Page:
Monday, March 26, 2012

Stupidly Simple Stout Brewday

Wow, time flies when work is so much fun. Although my blog has fallen behind a little bit, luckily my brewing has not. Going to try and catch up in the next few weeks and to get started I need to go back in time to February. As I thought about my next brew I looked at the weather and a cold snap was coming so I decided that the best beer for the cold was a stout. After searching on Homebrew Talk I found a fairly simple stout recipe, so simply it was Stupidly Simple.

After getting the grains and supplies from Austin Homebrew it was time to brew. After letting the grains mash for an hour it was time to drain.

After the initial drain and sparge were complete, I set about for the boil. It was pretty cold but I had the fire and some coffee to keep me warm
There is an old adage that a watched pot never boils. I proved that wrong, way wrong. Just as I was about to get comfortable in my folding chair the foam from the wort started to reach the top of the pot. After removing the wort from the flame I turned to another old remedy, a wooden spoon on the top of the pot to avoid a boil over. Not sure if it worked but I did not have another problem with a boil over.
Once the boil was done it was into the fermenter but not before a sample gravity reading.
Now it was time to wait for the fermentation to complete, more on that soon though.


Sunday, March 4, 2012

Adventures in Cold Crashing

Since my last post the weather here had warmed up, the beer had completed fermentation and that could only mean one thing, it was time to keg and have a round of Kolsch. This time I was going to try something a little different, it was called “cold crashing”. Cold crashing is the process of cooling your beer before you bottle or keg it. What this does is it causes yeast particles that are floating in your beer to cool down and “crash” to the bottom of the ferementer. This will allow for clearer bear when taking the beer from the fermenter to the keg since more particles are at the bottom of the fermenter. Now you are probably asking, how do you cool a 7 gallon bucket? Easy, you put it in the fridge.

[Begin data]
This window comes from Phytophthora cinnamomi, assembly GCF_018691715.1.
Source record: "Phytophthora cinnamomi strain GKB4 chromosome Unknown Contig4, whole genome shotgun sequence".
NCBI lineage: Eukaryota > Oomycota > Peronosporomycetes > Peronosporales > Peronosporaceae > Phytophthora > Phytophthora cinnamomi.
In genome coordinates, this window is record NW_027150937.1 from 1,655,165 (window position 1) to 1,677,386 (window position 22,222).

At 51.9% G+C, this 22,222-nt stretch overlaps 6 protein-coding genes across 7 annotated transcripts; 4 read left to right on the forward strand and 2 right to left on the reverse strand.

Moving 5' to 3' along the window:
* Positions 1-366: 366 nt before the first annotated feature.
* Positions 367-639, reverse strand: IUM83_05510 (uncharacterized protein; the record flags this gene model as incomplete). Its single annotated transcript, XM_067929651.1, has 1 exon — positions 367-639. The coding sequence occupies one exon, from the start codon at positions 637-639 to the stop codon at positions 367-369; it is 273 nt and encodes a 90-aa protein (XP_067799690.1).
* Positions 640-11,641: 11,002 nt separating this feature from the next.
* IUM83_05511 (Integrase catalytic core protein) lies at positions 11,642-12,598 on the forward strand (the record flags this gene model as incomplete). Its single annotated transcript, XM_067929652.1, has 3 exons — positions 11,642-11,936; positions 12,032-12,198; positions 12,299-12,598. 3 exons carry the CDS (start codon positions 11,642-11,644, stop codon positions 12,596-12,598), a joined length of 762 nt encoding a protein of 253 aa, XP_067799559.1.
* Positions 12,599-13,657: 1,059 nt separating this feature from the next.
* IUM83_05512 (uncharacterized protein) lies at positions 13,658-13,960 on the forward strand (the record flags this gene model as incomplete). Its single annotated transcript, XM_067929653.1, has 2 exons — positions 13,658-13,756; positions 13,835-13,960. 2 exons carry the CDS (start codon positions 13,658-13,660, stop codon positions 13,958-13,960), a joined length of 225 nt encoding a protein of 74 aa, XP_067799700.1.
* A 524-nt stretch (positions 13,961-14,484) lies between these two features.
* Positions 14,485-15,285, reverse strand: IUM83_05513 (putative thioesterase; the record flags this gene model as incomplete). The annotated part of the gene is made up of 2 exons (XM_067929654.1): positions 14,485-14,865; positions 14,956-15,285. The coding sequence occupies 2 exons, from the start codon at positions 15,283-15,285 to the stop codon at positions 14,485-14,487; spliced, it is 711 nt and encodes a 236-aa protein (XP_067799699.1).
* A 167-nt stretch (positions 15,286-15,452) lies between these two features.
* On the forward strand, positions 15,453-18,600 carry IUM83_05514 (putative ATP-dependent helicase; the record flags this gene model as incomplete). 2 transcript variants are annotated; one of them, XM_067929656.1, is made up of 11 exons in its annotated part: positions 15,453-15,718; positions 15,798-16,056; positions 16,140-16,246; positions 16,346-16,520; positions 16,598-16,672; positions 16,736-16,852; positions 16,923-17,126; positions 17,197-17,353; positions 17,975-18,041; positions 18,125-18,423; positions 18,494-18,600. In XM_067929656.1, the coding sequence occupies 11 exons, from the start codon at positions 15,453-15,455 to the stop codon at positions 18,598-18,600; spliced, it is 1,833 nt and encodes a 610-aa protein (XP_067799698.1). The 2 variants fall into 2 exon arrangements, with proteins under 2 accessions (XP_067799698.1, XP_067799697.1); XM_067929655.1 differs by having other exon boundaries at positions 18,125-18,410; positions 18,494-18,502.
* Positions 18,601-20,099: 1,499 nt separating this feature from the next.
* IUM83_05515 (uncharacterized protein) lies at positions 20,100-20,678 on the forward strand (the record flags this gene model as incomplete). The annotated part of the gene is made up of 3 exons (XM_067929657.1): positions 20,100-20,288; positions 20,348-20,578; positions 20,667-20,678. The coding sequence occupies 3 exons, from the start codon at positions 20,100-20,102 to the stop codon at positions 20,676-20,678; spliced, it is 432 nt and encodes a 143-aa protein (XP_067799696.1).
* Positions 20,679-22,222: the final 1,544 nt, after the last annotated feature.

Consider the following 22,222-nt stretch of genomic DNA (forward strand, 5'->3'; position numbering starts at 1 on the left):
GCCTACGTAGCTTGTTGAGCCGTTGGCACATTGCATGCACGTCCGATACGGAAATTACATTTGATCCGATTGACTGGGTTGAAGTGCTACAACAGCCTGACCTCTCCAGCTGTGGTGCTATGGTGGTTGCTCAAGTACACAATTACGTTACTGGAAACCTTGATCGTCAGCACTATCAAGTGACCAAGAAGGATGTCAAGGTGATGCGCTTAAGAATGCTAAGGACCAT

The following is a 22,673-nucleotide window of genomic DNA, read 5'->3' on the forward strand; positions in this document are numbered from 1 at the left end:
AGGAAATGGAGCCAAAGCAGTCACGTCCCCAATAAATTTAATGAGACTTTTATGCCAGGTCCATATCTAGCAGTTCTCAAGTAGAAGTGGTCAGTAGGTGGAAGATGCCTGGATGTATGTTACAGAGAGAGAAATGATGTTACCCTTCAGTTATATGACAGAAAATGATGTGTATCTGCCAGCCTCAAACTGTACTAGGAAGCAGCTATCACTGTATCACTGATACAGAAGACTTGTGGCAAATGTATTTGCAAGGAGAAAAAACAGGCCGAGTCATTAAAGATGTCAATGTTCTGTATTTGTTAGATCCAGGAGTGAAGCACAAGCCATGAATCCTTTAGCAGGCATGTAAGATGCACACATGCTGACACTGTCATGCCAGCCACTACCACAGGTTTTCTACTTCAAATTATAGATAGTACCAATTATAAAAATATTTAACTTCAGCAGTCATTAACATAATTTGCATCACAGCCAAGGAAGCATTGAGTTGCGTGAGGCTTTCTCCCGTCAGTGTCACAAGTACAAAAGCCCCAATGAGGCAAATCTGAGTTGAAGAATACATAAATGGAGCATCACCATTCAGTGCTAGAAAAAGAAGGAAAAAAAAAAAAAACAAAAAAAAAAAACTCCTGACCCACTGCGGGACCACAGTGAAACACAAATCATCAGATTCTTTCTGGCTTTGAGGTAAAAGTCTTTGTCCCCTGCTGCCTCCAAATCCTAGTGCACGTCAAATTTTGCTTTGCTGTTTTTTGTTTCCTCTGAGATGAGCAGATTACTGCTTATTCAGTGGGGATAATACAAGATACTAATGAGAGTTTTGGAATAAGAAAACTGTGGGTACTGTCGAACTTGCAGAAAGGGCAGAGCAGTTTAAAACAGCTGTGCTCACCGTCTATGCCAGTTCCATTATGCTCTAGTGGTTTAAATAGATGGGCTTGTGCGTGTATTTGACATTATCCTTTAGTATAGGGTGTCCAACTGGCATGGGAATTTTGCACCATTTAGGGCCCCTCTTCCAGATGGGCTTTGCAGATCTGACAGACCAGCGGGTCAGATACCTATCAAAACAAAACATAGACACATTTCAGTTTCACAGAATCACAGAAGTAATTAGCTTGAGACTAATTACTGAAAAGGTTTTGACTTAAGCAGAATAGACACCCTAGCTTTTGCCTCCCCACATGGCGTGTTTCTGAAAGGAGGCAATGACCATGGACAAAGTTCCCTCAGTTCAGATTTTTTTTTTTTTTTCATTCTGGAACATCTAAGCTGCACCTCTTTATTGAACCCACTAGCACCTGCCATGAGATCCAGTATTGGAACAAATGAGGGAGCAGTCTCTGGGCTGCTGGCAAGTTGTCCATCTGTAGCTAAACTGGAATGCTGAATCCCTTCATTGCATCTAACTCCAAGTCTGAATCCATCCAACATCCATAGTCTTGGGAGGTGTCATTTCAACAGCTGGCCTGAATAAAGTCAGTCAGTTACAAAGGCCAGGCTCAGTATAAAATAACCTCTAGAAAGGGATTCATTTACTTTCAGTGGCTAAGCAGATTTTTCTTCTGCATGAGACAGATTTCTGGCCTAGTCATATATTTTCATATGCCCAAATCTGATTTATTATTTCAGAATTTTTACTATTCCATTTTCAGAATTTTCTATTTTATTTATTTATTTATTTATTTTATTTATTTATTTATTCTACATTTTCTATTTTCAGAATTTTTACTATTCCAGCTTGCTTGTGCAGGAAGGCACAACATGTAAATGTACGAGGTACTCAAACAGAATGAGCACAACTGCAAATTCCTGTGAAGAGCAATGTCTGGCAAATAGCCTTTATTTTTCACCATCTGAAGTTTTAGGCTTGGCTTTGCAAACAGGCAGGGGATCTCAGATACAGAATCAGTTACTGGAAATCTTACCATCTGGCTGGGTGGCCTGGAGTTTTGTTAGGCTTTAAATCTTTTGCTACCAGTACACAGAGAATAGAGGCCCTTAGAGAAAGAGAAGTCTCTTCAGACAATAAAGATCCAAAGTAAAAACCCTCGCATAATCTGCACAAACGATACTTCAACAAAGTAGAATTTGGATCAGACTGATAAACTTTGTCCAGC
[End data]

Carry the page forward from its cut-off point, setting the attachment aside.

After two days in the fridge it was time to keg.

After draining the beer into the keg it was pretty apparent that the cold crashing had worked just by the amount of sediment in the bottom of the fermenter. It looks green because of the hops, hops are green.

After filling the keg, it went in the fridge and about a week later it was carbed up and ready to drink.

So how did it taste? At first sip the beer had a very pronounced grain taste (duh, its all grain) but this was something more as if you took a scoop of grain and put it in your mouth. Luckily this has mellowed out since then and now this is great light and crisp beer perfect after mowing the yard or just sitting around with friends. Till the next brew, Prost!